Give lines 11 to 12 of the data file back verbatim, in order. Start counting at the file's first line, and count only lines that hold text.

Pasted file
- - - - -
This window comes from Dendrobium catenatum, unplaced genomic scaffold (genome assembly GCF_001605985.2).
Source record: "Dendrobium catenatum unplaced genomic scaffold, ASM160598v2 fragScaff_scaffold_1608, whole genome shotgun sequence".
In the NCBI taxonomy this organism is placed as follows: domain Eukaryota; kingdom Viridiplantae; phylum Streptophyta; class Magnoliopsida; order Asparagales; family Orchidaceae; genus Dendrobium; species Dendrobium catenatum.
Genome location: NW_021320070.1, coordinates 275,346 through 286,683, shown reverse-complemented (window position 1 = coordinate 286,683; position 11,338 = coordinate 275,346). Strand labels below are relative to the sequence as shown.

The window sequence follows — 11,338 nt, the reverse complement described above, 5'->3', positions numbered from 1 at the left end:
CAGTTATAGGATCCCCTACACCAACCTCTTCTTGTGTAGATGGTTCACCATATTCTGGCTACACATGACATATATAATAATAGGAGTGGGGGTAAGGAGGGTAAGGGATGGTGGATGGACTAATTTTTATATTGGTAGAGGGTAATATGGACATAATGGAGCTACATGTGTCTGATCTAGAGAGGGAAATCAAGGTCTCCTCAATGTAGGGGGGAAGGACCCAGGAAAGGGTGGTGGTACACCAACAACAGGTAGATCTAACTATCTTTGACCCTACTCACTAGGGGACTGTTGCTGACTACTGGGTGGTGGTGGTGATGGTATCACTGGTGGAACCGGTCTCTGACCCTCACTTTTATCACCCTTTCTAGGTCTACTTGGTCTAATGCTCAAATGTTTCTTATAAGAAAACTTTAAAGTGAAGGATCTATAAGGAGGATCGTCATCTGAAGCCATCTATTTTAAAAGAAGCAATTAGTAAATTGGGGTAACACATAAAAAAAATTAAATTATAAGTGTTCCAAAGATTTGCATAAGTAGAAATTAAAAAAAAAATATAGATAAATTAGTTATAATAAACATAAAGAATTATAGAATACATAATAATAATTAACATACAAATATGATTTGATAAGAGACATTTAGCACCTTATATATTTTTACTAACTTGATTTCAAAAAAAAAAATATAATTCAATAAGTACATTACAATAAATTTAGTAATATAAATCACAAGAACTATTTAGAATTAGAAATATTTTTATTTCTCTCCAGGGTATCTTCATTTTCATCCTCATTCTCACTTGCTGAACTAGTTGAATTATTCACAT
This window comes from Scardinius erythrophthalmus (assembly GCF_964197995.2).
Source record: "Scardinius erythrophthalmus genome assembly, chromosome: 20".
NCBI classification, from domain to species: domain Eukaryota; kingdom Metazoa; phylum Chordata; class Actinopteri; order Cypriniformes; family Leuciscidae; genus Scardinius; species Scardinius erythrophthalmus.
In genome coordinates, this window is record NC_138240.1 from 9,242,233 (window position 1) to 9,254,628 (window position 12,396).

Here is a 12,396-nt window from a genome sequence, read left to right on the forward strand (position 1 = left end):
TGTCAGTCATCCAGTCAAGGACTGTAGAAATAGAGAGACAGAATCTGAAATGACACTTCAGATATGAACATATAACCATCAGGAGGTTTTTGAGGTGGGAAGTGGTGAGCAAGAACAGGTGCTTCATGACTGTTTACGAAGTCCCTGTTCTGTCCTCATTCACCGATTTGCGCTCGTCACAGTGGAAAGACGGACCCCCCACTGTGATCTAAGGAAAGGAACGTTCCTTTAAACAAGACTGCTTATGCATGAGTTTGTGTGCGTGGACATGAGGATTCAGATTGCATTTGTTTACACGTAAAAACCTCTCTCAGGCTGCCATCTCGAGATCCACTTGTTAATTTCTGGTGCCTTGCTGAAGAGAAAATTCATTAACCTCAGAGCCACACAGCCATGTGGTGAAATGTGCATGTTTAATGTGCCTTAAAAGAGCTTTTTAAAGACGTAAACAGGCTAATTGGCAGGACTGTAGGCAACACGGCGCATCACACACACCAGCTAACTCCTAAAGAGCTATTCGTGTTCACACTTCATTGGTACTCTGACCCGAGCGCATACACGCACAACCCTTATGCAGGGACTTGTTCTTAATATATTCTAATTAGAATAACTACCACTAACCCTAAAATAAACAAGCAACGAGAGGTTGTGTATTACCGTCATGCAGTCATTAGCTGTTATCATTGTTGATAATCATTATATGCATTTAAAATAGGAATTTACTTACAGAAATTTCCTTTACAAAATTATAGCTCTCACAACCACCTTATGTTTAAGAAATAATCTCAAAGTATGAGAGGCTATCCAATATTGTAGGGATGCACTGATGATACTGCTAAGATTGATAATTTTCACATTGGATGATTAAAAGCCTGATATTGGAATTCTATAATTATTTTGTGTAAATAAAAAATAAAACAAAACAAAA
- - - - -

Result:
Here is a 12,396-nt window from a genome sequence, read left to right on the forward strand (position 1 = left end):
TGTCAGTCATCCAGTCAAGGACTGTAGAAATAGAGAGACAGAATCTGAAATGACACTTCAGATATGAACATATAACCATCAGGAGGTTTTTGAGGTGGGAAGTGGTGAGCAAGAACAGGTGCTTCATGACTGTTTACGAAGTCCCTGTTCTGTCCTCATTCACCGATTTGCGCTCGTCACAGTGGAAAGACGGACCCCCCACTGTGATCTAAGGAAAGGAACGTTCCTTTAAACAAGACTGCTTATGCATGAGTTTGTGTGCGTGGACATGAGGATTCAGATTGCATTTGTTTACACGTAAAAACCTCTCTCAGGCTGCCATCTCGAGATCCACTTGTTAATTTCTGGTGCCTTGCTGAAGAGAAAATTCATTAACCTCAGAGCCACACAGCCATGTGGTGAAATGTGCATGTTTAATGTGCCTTAAAAGAGCTTTTTAAAGACGTAAACAGGCTAATTGGCAGGACTGTAGGCAACACGGCGCATCACACACACCAGCTAACTCCTAAAGAGCTATTCGTGTTCACACTTCATTGGTACTCTGACCCGAGCGCATACACGCACAACCCTTATGCAGGGACTTGTTCTTAATATATTCTAATTAGAATAACTACCACTAACCCTAAAATAAACAAGCAACGAGAGGTTGTGTATTACCGTCATGCAGTCATTAGCTGTTATCATTGTTGATAATCATTATATGCATTTAAAATAGGAATTTACTTACAGAAATTTCCTTTACAAAATTATAGCTCTCACAACCACCTTATGTTTAAGAAATAATCTCAAAGTATGAGAGGCTATCCAATATTGTAGGGATGCACTGATGATACTGCTAAGATTGATAATTTTCACATTGGATGATTAAAAGCCTGATATTGGAATTCTATAATTATTTTGTGTAAATAAAAAATAAAACAAAACAAAA